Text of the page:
Archives For November 2014

When you need a trademark attorney there are plenty of places to look. And whether you find your attorney through the Yellow Pages or word of mouth, there are things you can do to ensure you find a quality person or firm to represent you.


To find the right trademark attorney to represent you, a referral is one of the most reliable ways to locate the professional who will represent you and help you achieve a happy result from your trademark application. A referral from a friend or coworker is one of the most reliable ways to find an attorney. It is also possible to call a business owner and find out who they used for their trademark services.

Search Online

You should also search the Internet for potential attorneys and other online trademark tools. For instance, new startups have sprung up in recent years (like us, for example) that provide trademark application services through the Internet.

And, obviously, you can learn a lot about an attorney through his or her website. Be sure that the attorney you hire really does practice trademark law and doesn’t just list it as one of many practices in which they work. If they list it as a practice, but don’t discuss trademarks elsewhere on their site, then they might be a bad choice.

Bar Associations

Another way to get a reliable referral is to call a lawyer referral service which is usually associated with the local State Bar Association. This kind of service can help link potential clients with the attorneys who practice a particular kind of law.

Additional Tips

Before hiring an attorney, it is best to find out all you can about them, and if possible, to meet them in person. When you meet or speak with the lawyer, also find out if they plan to handle your case personally, or if they plan to farm it out to a subordinate. Lastly, be sure to discuss the fees the application will entail, if they will have an hourly fee, a fixed fee, or some other method for handling the case, and find out if there will be other fees associated, such as filing fees and similar expenses.

If you are seeking help with your trademark application, you should check out our innovative and flat fee services at!

Image: Thinkstock/wowomnom
*This article is very general in nature and does not constitute legal advice. Readers with legal questions should consult with an attorney prior to making any legal decisions.

We refer to the USPTO a lot on this blog. Technically it is known as the United Stated Patent and Trademark Office but it is often shortened to the Trademark Office or just USPTO. In this week’s post we want to provide more information on the office, what it does (and doesn’t do), and how it plays an important part for your business.

What is the USPTO and What Does it Do?

The USPTO is a federal agency under the U.S. Department of Commerce with more than 10,000 employees. Unlike most federal agencies, the USPTO is self-funded, paying for its expenses through the fees it collects on applications. Although the agency serves many functions including advising the President and other departments on intellectual property matters, its two primary functions are the registration of patents and trademarks.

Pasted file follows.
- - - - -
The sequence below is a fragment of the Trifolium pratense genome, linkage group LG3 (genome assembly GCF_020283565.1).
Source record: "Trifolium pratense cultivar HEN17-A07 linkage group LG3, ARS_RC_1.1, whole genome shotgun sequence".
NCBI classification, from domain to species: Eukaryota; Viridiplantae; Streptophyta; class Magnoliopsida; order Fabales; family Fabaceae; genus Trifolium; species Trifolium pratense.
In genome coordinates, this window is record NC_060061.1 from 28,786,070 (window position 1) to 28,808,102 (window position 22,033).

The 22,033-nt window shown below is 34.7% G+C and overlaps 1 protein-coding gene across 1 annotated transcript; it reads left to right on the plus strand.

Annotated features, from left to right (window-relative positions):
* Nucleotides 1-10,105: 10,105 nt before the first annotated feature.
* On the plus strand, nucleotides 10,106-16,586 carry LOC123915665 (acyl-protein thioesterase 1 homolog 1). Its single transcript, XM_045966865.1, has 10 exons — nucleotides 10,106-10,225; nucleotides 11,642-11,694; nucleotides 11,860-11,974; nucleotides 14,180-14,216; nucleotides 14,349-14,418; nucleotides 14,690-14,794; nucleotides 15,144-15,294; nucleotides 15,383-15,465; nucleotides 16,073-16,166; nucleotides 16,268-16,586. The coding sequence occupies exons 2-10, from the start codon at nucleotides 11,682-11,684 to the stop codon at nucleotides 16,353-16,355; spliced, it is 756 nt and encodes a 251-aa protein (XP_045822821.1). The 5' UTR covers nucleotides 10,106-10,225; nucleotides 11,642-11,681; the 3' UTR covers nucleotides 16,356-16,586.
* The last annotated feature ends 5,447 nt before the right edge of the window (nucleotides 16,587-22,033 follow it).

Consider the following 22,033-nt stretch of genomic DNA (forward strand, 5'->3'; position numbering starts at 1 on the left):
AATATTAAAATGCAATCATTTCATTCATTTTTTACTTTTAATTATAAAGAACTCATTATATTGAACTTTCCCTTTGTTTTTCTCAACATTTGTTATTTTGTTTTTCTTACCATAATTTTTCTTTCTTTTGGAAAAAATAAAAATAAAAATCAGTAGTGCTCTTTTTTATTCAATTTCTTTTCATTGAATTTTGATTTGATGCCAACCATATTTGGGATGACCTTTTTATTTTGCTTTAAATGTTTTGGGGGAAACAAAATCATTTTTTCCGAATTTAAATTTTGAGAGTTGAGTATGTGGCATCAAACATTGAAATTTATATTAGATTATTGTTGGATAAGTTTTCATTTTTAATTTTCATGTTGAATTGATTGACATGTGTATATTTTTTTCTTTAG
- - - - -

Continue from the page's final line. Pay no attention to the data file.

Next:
What it Doesn’t Do

The USPTO will not give you legal advice on the ability to trademark your business name or logo and it also does not have any involvement with obtaining copyright protection for your creative works (the Copyright Office is tasked with managing our country’s copyright database and it is a part of the Library of Congress).

How It Affects Businesses

If you are an inventor or have some other patentable technology or business methods then the office may grant you the exclusive right to make use of and license those items for a limited time (normally 20 years). But as this is a trademark blog, we will focus on the trademark division of the USPTO.

The USPTO maintains a searchable database that contains trademark applications and registered marks (including denied applications and expired registrations). This database can be immensely valuable to your business because it can shed light on other businesses that might be using a name prior to your use. It can also offer information on what marks have been denied protection (for example, because they were descriptive) which can help you in picking the right, protectable, name for your business.

The USPTO also provides registration certificates for approved applications. If your application is approved and makes its way through the opposition process, you will obtain a certificate of registration that you can use to prevent trademark infringement. Although it doesn’t always work, providing proof of your registration with the USPTO will often help you reach a settlement with infringers prior to filing a lawsuit.

The USPTO also handles certain disputes such as opposition proceedings to oppose the registration of a mark. Once an application is approved, it is published for opposition for any individual or company to oppose registration. If you object to the registration, a trial-like proceeding is started during which you can submit your arguments.

Working With the USPTO

With respect to trademarks, anyone (including non-lawyers) can work directly with the USPTO to apply for a trademark and file various renewal documents. However, trademark law itself is often confusing, even to many lawyers!

For that reason, it is often a best practice to use the services of a trademark lawyer to assist you with your application. If you want to learn more about how we help clients obtain trademark registrations, read more about Mighty Marks® here.

*This article is very general in nature and does not constitute legal advice. Readers with legal questions should consult with an attorney prior to making any legal decisions.